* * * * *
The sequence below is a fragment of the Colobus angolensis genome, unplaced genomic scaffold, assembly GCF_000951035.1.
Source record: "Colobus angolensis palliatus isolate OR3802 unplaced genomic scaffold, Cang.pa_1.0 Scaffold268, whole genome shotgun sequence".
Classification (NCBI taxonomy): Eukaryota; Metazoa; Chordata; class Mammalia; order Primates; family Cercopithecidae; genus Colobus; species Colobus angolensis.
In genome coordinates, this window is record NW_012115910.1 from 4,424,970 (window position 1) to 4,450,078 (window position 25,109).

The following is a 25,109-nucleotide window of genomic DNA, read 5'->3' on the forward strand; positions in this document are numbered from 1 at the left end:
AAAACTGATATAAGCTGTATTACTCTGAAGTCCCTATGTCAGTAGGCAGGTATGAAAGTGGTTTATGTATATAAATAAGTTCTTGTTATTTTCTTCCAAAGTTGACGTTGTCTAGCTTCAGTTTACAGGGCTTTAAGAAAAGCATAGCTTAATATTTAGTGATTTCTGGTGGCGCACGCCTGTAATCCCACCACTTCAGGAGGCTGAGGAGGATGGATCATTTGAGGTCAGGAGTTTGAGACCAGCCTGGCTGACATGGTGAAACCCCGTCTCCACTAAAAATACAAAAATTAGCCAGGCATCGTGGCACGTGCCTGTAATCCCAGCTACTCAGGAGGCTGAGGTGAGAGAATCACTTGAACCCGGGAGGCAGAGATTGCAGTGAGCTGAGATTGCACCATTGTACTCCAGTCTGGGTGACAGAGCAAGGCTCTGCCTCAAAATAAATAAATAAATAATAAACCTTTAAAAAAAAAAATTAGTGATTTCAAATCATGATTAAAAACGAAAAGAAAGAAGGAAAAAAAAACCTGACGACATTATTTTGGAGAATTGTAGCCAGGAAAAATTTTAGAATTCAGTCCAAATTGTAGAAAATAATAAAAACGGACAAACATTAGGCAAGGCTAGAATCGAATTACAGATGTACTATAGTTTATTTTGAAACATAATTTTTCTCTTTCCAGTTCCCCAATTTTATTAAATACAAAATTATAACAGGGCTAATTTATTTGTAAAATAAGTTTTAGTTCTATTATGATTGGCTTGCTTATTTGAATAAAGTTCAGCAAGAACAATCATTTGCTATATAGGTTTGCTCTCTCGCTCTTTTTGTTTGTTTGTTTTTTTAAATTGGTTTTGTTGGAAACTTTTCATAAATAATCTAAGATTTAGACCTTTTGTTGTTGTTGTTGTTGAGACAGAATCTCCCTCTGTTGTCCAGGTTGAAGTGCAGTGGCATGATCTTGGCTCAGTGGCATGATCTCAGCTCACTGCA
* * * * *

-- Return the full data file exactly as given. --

The sequence below is a fragment of the Colobus angolensis genome, unplaced genomic scaffold, assembly GCF_000951035.1.
Source record: "Colobus angolensis palliatus isolate OR3802 unplaced genomic scaffold, Cang.pa_1.0 Scaffold268, whole genome shotgun sequence".
Classification (NCBI taxonomy): Eukaryota; Metazoa; Chordata; class Mammalia; order Primates; family Cercopithecidae; genus Colobus; species Colobus angolensis.
In genome coordinates, this window is record NW_012115910.1 from 4,424,970 (window position 1) to 4,450,078 (window position 25,109).

The following is a 25,109-nucleotide window of genomic DNA, read 5'->3' on the forward strand; positions in this document are numbered from 1 at the left end:
AAAACTGATATAAGCTGTATTACTCTGAAGTCCCTATGTCAGTAGGCAGGTATGAAAGTGGTTTATGTATATAAATAAGTTCTTGTTATTTTCTTCCAAAGTTGACGTTGTCTAGCTTCAGTTTACAGGGCTTTAAGAAAAGCATAGCTTAATATTTAGTGATTTCTGGTGGCGCACGCCTGTAATCCCACCACTTCAGGAGGCTGAGGAGGATGGATCATTTGAGGTCAGGAGTTTGAGACCAGCCTGGCTGACATGGTGAAACCCCGTCTCCACTAAAAATACAAAAATTAGCCAGGCATCGTGGCACGTGCCTGTAATCCCAGCTACTCAGGAGGCTGAGGTGAGAGAATCACTTGAACCCGGGAGGCAGAGATTGCAGTGAGCTGAGATTGCACCATTGTACTCCAGTCTGGGTGACAGAGCAAGGCTCTGCCTCAAAATAAATAAATAAATAATAAACCTTTAAAAAAAAAAATTAGTGATTTCAAATCATGATTAAAAACGAAAAGAAAGAAGGAAAAAAAAACCTGACGACATTATTTTGGAGAATTGTAGCCAGGAAAAATTTTAGAATTCAGTCCAAATTGTAGAAAATAATAAAAACGGACAAACATTAGGCAAGGCTAGAATCGAATTACAGATGTACTATAGTTTATTTTGAAACATAATTTTTCTCTTTCCAGTTCCCCAATTTTATTAAATACAAAATTATAACAGGGCTAATTTATTTGTAAAATAAGTTTTAGTTCTATTATGATTGGCTTGCTTATTTGAATAAAGTTCAGCAAGAACAATCATTTGCTATATAGGTTTGCTCTCTCGCTCTTTTTGTTTGTTTGTTTTTTTAAATTGGTTTTGTTGGAAACTTTTCATAAATAATCTAAGATTTAGACCTTTTGTTGTTGTTGTTGTTGAGACAGAATCTCCCTCTGTTGTCCAGGTTGAAGTGCAGTGGCATGATCTTGGCTCAGTGGCATGATCTCAGCTCACTGCA